It is positively asserted, in the book of Proverbs, that 6 where there is no vision, the people perish ;” and hence, many indivi-, duals, of the Christian church, are most conclusively satisfied, that there has been no period at which extraordinary manifestaLions have not been dispensed. This we conceive to be decidedly the opinion of the members of the New Church; and it is truly to be lamented, that such a general disbelief should prevail in the old church, in matters relating to the spiritual world. It is evi. dent, and has become matter of history, that, until towards the middle of the eighteenth century, a belief in super-human agencies, and in the intimate connection between the natural and spiritual worlds, was not considered as confined to the ignorant alone. Of this fact, the form of indictments, as they at this day exist in our courts, affords abundant proof, that, at least amongst those who were learned in the law, it was believed that the Devil had access to the human mind. The forms, too, of prayers, in most churches, proclaim a belief of the influence of Satan upon the passions and hearts of men, and if this be acknowledged, must not the invisible world be most closely and nearly conjoined to the visible system ? If man has a soul, capable of perceiving, after death, the objects of the spiritual world, where is the difficulty of believing, that, for wise purposes, God, in his goodness, has permitted that even during their lives, some individuals should have been so prepared for the transition, as to have had their spiritual eyes opened ? We can see none. We can just as readily believe it possible for a man to behold the spiritual world, during his life in the body, at this day, as we can in the days of Ezekiel, Isaiah, Daniel, St. Paul, and St. John; and if it be pos. sible, we can see no objection to a belief in revelation, at this period, except that which arises from a want of proper proof, as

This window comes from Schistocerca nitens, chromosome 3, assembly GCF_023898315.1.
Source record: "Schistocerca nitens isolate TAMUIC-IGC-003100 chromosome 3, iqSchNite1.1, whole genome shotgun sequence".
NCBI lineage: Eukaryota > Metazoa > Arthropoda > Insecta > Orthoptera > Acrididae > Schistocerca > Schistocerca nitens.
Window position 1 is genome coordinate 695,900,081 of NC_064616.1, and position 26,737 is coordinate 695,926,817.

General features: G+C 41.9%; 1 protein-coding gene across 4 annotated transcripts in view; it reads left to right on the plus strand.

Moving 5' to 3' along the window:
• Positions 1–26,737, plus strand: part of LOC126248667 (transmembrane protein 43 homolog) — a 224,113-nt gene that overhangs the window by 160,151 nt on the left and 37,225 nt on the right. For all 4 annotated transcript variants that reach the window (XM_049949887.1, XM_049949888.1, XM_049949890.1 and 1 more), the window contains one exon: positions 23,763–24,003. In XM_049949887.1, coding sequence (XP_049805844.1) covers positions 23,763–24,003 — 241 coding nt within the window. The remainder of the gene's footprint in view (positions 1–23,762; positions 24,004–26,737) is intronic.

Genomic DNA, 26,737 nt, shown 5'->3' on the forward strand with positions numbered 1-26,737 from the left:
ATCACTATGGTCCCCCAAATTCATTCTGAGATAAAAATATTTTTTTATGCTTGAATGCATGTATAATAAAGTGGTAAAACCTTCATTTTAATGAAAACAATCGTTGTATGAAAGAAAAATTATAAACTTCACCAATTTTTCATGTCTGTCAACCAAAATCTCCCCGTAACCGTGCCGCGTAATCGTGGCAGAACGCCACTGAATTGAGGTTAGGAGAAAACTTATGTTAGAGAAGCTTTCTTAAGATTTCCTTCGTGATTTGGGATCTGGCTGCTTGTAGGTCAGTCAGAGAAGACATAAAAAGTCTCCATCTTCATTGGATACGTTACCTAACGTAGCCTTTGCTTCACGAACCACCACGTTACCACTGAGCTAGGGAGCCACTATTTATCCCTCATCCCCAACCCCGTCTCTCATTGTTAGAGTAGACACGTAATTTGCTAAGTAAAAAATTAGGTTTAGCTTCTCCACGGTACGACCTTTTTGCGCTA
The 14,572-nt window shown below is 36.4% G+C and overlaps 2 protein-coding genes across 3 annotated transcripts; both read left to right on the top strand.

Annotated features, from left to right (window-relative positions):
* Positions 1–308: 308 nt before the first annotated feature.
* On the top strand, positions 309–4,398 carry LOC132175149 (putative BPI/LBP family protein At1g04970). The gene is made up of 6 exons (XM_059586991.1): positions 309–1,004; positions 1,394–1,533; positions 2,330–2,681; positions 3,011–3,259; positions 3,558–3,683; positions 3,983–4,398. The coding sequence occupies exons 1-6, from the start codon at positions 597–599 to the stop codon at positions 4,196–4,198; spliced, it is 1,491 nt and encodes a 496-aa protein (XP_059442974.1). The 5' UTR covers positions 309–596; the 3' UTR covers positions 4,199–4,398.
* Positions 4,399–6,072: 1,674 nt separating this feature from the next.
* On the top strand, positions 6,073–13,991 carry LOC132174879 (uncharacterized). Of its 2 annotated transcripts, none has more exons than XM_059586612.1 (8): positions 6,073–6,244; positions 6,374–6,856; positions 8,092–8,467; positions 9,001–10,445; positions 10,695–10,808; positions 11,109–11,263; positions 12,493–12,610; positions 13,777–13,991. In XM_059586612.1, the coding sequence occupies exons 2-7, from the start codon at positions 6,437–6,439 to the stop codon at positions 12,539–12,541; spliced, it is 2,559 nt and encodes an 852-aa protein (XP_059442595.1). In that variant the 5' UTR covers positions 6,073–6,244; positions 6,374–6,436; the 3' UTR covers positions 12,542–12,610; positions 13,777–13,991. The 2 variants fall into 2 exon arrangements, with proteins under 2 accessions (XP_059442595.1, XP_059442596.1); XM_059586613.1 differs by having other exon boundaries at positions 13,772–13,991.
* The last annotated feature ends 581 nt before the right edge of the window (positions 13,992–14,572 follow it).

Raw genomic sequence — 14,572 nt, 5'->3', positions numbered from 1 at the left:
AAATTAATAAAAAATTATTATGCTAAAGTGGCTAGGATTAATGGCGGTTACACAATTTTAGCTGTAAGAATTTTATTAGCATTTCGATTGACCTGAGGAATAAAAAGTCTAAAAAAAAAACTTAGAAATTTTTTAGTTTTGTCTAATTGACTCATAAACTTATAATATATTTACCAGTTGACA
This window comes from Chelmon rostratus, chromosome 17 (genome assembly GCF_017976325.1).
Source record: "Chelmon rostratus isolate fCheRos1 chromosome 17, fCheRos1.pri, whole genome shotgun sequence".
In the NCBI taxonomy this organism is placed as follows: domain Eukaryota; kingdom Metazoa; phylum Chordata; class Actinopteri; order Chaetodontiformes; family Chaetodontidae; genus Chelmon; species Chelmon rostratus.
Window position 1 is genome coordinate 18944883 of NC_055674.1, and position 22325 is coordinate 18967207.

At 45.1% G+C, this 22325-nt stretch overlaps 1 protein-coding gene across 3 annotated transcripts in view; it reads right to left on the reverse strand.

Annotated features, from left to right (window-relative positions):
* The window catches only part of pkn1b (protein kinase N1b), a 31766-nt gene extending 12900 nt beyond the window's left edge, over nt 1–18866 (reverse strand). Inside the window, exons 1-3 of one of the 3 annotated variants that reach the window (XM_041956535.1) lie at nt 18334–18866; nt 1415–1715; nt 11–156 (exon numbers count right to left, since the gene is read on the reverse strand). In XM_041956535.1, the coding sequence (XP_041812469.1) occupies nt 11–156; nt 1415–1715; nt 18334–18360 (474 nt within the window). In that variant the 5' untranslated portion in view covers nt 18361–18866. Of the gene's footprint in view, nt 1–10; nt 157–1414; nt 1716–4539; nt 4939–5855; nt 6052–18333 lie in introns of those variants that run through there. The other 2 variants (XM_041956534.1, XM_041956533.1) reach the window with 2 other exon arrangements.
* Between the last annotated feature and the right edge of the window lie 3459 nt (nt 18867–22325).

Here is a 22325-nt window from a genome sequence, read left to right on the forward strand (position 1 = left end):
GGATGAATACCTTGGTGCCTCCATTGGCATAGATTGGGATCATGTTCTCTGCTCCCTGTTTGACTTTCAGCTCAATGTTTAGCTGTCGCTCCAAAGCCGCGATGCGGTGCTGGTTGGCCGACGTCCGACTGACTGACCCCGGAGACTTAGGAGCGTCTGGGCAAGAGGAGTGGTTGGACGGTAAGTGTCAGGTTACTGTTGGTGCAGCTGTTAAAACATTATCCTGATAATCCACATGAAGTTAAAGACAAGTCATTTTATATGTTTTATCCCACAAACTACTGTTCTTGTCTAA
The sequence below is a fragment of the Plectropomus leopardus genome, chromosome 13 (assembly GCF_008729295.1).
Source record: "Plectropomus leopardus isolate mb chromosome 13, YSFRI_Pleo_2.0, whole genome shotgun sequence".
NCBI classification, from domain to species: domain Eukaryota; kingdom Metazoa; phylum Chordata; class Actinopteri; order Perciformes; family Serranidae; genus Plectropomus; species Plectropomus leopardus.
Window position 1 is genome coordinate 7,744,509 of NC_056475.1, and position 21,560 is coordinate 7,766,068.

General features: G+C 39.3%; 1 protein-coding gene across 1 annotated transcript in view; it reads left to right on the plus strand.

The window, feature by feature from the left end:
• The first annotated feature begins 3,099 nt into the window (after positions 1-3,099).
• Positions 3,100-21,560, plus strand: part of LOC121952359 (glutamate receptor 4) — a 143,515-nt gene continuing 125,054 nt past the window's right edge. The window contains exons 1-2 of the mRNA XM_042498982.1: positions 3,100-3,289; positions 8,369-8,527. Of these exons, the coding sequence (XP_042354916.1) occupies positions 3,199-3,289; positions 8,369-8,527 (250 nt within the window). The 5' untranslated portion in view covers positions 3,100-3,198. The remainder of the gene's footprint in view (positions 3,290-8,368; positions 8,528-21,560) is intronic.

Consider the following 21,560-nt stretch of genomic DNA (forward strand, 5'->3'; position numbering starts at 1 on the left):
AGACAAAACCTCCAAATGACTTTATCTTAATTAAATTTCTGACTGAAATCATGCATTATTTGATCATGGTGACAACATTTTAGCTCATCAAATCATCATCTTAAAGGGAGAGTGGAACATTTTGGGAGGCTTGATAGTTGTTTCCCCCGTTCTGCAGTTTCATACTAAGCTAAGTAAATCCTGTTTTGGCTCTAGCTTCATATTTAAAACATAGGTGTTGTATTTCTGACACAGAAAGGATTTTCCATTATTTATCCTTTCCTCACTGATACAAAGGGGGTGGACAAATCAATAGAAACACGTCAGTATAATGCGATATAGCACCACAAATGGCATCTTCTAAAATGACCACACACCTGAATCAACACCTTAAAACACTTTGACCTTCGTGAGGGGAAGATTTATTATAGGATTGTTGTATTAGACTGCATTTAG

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to the credibility of the party. That the writings of Emanuel Swedenborg carry with them internal evidence of their truth, that their author, upon the score of character, learning, integrity, sound intellect, and every other quality which would render his testimony entirely unobjectionable, upon every point in accord, ance with the received notions of men, is most satisfactorily evi, dent to the receivers of the new dispensation; and yet, most of them have, probably, at some period of their lives, been as violently opposed to the New Doctrines, and as strongly prejudiced against them, as any of those who now labour under the persuasion that they are visionary...